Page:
Hitching a ride, trusting a partner, marrying the same person three times
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Steve Kowit was the author of In the Palm of Your Hand: The Poet’s Portable Workshop and seven poetry collections. A critically acclaimed poet, he died in April 2015 at the age of seventy-six. His most recent posthumous collection is Poems That Speak to Us.
Out there, in the dark, they could have been / anyone: refugees from Rwanda, slaves pushing north. / Palestinians, Romani, Armenians, Jews. . . . / The lights of Tijuana, that yellow haze to the west, /could have been Melos, Cracow, Quang Ngai. . . .
Steve Kowit was a gifted poet and a compassionate human being. He was enthusiastic and outspoken, both on and off the page. . . . Kowit once said that he wanted to “move the reader with memorable tales that celebrate the whole inexplicable business — this strange, unspeakably marvelous life,” and that is exactly what he did.
At the Paso Picacho Campground just after dusk, I walk past a big Mexican / family picnic: everyone chatting & laughing around a long plank table littered / with paper plates & plastic cups & half-empty bottles of Fanta.
Those kids who age prematurely: / at seven already sclerotic & gray. / & I too!
— from “I Stand in the Doorway” | Sometimes when you say goodbye you know it’s goodbye for keeps. / You touch your lips to her cheek, or you squeeze his hand & walk off. / What else can you do?
When he noticed four teenage kids from the Mission School / lugging boxes out of her house, he phoned her / — his neighbor just up the road — & she told him / that escrow had closed a week early: she’d be gone / by late afternoon.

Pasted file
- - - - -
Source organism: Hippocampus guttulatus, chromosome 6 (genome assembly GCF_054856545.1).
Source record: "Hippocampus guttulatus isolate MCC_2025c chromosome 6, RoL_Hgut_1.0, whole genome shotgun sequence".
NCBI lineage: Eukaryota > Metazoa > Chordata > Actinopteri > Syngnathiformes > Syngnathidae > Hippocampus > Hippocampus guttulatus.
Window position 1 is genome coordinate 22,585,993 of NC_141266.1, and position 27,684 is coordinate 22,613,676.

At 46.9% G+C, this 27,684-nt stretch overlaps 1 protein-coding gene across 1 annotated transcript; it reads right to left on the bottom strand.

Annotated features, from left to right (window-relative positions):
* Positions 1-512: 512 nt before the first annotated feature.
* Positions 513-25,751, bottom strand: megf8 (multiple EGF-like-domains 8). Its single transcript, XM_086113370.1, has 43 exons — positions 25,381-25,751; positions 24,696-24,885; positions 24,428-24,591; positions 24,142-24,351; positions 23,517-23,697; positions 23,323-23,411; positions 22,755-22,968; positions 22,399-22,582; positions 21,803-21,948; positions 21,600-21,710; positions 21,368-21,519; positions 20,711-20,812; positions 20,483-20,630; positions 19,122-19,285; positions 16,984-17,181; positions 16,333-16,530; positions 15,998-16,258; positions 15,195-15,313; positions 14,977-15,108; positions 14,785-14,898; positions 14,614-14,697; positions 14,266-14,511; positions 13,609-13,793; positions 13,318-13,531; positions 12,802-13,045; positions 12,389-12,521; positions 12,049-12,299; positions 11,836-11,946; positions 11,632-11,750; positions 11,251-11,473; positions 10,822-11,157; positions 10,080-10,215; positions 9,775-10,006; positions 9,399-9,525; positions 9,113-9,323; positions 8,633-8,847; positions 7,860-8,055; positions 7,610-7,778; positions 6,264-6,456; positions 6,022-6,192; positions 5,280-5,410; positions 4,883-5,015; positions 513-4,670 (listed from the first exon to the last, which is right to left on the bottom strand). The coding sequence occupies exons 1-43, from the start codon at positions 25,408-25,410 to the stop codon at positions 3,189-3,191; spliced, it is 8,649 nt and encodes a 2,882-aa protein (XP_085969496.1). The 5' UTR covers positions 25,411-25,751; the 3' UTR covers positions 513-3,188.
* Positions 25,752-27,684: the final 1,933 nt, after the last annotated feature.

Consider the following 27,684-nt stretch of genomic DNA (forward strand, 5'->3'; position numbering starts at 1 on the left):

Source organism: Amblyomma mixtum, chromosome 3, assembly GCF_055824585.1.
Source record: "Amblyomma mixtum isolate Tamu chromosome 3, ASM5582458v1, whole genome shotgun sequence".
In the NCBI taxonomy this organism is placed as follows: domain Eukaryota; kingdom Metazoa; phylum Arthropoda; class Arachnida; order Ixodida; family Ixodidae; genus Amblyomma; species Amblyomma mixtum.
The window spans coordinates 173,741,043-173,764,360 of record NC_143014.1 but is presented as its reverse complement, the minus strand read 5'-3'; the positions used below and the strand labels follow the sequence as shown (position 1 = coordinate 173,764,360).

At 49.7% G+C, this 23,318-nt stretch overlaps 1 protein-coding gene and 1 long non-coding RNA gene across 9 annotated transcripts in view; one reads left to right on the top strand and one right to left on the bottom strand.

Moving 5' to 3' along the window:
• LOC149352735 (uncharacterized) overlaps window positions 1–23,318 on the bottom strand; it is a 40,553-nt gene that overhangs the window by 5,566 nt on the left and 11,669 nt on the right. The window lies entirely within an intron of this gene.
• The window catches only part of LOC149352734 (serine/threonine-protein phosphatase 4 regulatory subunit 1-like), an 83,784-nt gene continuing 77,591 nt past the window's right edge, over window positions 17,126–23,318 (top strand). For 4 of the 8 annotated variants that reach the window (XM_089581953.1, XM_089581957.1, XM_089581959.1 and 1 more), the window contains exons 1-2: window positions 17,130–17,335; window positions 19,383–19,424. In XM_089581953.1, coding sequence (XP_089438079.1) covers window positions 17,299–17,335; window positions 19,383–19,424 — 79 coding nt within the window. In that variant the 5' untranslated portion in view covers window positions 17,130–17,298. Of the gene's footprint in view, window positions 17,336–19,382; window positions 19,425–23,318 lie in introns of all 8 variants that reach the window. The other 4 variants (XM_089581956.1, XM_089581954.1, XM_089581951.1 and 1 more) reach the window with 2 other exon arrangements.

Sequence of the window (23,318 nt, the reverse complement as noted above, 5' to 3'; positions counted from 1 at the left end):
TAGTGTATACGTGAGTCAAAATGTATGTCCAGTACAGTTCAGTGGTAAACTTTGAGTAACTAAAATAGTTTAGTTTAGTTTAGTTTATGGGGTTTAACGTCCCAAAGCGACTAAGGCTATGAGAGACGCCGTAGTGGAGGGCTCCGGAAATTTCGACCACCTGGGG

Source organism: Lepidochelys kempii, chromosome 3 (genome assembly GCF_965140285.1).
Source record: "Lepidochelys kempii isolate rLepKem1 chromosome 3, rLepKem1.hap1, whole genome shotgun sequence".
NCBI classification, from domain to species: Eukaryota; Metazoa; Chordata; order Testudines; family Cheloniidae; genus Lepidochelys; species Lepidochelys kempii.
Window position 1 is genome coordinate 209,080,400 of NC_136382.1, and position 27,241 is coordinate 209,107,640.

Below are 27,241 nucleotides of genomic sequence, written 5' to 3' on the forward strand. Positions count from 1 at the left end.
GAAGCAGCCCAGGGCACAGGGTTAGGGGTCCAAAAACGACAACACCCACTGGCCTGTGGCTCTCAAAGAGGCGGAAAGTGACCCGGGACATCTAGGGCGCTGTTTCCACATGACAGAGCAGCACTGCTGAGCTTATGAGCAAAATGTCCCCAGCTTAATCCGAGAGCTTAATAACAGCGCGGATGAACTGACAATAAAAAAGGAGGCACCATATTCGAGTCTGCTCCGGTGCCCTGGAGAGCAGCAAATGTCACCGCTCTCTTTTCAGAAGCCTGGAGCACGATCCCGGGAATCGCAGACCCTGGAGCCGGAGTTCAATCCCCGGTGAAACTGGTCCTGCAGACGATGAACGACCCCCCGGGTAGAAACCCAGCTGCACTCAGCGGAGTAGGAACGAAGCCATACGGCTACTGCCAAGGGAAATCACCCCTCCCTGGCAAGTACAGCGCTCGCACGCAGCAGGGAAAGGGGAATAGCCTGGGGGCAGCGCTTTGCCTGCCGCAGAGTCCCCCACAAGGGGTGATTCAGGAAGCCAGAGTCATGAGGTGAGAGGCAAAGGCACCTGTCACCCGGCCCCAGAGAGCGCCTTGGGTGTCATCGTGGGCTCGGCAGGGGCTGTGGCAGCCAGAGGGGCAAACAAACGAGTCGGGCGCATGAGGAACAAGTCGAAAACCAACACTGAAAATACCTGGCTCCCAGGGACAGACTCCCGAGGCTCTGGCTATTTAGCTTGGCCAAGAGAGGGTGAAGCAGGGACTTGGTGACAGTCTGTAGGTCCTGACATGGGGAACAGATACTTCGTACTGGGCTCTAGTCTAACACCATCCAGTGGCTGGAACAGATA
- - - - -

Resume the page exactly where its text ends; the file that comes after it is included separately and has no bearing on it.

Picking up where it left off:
Graduation was awful. When I handed Jholie her diploma, / that idiotic, oversized black mortarboard slid down my forehead / & covered my eyes & out in the stands everyone started to laugh
One afternoon years back, in a distant city, I found myself staring / into the window display of a toy store that some ingenious window / designer & puppet maker had fashioned of cardboard and papier-mâché / & painted to look like the very street I was on
The workshop was just about to get started when somebody noticed / that Leah looked glum & distracted & asked what was wrong, / & Leah told us her daughter had called from Iraq that morning, / hysterical, screaming & weeping.
Jesus comes back like he said he would: a stand-up kind of guy, / reticent to a fault but rock solid. The shy type everyone likes / but no one thinks much about one way or the other, / until one evening
It was late, & Mary, I thought, was already asleep when I figured to / make another stab at cleaning that insufferably cluttered desk / where I write my poems before turning in for the night.
— from “A Prayer” | If it weren’t for Mary, who knows all too well my oblivious nature, / I’d never have noticed those tiny, crepuscular creatures / floating around in the dogs’ water bowls.